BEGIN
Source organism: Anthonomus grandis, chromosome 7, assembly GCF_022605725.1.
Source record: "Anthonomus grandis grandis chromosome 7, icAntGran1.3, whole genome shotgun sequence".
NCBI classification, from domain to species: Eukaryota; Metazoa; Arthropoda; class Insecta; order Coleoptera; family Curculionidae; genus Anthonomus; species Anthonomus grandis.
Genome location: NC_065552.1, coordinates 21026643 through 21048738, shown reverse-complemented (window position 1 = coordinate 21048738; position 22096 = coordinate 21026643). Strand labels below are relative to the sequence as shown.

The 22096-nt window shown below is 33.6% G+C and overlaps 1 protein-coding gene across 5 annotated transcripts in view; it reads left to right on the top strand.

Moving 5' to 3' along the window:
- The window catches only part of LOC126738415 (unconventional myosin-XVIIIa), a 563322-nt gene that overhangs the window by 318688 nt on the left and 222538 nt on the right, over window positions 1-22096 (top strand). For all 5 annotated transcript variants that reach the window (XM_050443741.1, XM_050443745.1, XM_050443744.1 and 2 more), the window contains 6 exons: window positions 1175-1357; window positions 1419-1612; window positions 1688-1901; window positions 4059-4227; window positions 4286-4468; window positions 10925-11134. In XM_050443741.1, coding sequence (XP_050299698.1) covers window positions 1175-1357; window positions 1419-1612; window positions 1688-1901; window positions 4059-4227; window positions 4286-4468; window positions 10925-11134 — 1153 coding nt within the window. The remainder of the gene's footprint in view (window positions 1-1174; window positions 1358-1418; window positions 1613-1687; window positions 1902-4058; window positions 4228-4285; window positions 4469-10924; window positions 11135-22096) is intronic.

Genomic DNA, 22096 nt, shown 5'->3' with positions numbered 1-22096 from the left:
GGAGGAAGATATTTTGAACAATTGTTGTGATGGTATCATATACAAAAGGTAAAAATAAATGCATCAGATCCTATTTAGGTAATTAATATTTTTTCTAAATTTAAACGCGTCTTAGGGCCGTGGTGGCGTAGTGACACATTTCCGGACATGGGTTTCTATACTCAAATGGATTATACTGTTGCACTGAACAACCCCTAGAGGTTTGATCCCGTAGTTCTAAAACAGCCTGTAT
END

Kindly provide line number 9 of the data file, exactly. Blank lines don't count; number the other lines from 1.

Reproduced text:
GGAGGAAGATATTTTGAACAATTGTTGTGATGGTATCATATACAAAAGGTAAAAATAAATGCATCAGATCCTATTTAGGTAATTAATATTTTTTCTAAATTTAAACGCGTCTTAGGGCCGTGGTGGCGTAGTGACACATTTCCGGACATGGGTTTCTATACTCAAATGGATTATACTGTTGCACTGAACAACCCCTAGAGGTTTGATCCCGTAGTTCTAAAACAGCCTGTAT